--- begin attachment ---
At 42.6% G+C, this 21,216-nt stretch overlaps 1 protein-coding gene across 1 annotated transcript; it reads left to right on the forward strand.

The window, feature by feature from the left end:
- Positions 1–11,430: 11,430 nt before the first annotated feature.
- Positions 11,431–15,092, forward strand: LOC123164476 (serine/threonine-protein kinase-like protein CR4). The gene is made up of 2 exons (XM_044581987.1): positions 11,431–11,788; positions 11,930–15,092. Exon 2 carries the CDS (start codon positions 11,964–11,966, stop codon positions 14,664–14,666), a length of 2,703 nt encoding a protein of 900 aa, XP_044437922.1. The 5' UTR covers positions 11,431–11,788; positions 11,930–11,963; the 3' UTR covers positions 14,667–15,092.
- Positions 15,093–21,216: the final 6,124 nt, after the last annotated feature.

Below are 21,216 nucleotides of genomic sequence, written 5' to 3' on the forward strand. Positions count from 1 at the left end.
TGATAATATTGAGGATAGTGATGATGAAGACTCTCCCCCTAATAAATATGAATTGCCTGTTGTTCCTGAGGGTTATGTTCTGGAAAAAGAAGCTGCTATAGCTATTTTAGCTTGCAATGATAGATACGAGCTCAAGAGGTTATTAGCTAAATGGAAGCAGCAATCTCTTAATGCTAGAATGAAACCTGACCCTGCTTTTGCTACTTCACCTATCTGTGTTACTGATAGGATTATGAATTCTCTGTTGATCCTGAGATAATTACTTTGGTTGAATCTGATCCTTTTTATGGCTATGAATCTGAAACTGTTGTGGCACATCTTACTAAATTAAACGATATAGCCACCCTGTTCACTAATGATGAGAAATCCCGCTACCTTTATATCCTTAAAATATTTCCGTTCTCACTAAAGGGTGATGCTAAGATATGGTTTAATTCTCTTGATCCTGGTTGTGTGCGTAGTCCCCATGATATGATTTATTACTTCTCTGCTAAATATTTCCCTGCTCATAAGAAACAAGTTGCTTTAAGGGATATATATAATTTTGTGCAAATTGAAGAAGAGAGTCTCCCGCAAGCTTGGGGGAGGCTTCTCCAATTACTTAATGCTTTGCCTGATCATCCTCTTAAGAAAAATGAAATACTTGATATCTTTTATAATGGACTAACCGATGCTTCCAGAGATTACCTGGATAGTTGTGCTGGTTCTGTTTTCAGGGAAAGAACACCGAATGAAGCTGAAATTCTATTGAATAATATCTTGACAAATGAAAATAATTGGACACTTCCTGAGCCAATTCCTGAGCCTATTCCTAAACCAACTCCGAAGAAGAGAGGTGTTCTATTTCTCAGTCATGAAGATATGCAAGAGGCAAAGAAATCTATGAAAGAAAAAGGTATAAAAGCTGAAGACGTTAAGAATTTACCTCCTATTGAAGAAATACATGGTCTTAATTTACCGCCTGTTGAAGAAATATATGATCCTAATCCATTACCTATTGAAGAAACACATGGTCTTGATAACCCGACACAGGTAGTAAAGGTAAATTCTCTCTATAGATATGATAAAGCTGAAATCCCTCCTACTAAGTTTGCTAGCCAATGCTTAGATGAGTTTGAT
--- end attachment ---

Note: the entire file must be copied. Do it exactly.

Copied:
At 42.6% G+C, this 21,216-nt stretch overlaps 1 protein-coding gene across 1 annotated transcript; it reads left to right on the forward strand.

The window, feature by feature from the left end:
- Positions 1–11,430: 11,430 nt before the first annotated feature.
- Positions 11,431–15,092, forward strand: LOC123164476 (serine/threonine-protein kinase-like protein CR4). The gene is made up of 2 exons (XM_044581987.1): positions 11,431–11,788; positions 11,930–15,092. Exon 2 carries the CDS (start codon positions 11,964–11,966, stop codon positions 14,664–14,666), a length of 2,703 nt encoding a protein of 900 aa, XP_044437922.1. The 5' UTR covers positions 11,431–11,788; positions 11,930–11,963; the 3' UTR covers positions 14,667–15,092.
- Positions 15,093–21,216: the final 6,124 nt, after the last annotated feature.

Below are 21,216 nucleotides of genomic sequence, written 5' to 3' on the forward strand. Positions count from 1 at the left end.
TGATAATATTGAGGATAGTGATGATGAAGACTCTCCCCCTAATAAATATGAATTGCCTGTTGTTCCTGAGGGTTATGTTCTGGAAAAAGAAGCTGCTATAGCTATTTTAGCTTGCAATGATAGATACGAGCTCAAGAGGTTATTAGCTAAATGGAAGCAGCAATCTCTTAATGCTAGAATGAAACCTGACCCTGCTTTTGCTACTTCACCTATCTGTGTTACTGATAGGATTATGAATTCTCTGTTGATCCTGAGATAATTACTTTGGTTGAATCTGATCCTTTTTATGGCTATGAATCTGAAACTGTTGTGGCACATCTTACTAAATTAAACGATATAGCCACCCTGTTCACTAATGATGAGAAATCCCGCTACCTTTATATCCTTAAAATATTTCCGTTCTCACTAAAGGGTGATGCTAAGATATGGTTTAATTCTCTTGATCCTGGTTGTGTGCGTAGTCCCCATGATATGATTTATTACTTCTCTGCTAAATATTTCCCTGCTCATAAGAAACAAGTTGCTTTAAGGGATATATATAATTTTGTGCAAATTGAAGAAGAGAGTCTCCCGCAAGCTTGGGGGAGGCTTCTCCAATTACTTAATGCTTTGCCTGATCATCCTCTTAAGAAAAATGAAATACTTGATATCTTTTATAATGGACTAACCGATGCTTCCAGAGATTACCTGGATAGTTGTGCTGGTTCTGTTTTCAGGGAAAGAACACCGAATGAAGCTGAAATTCTATTGAATAATATCTTGACAAATGAAAATAATTGGACACTTCCTGAGCCAATTCCTGAGCCTATTCCTAAACCAACTCCGAAGAAGAGAGGTGTTCTATTTCTCAGTCATGAAGATATGCAAGAGGCAAAGAAATCTATGAAAGAAAAAGGTATAAAAGCTGAAGACGTTAAGAATTTACCTCCTATTGAAGAAATACATGGTCTTAATTTACCGCCTGTTGAAGAAATATATGATCCTAATCCATTACCTATTGAAGAAACACATGGTCTTGATAACCCGACACAGGTAGTAAAGGTAAATTCTCTCTATAGATATGATAAAGCTGAAATCCCTCCTACTAAGTTTGCTAGCCAATGCTTAGATGAGTTTGAT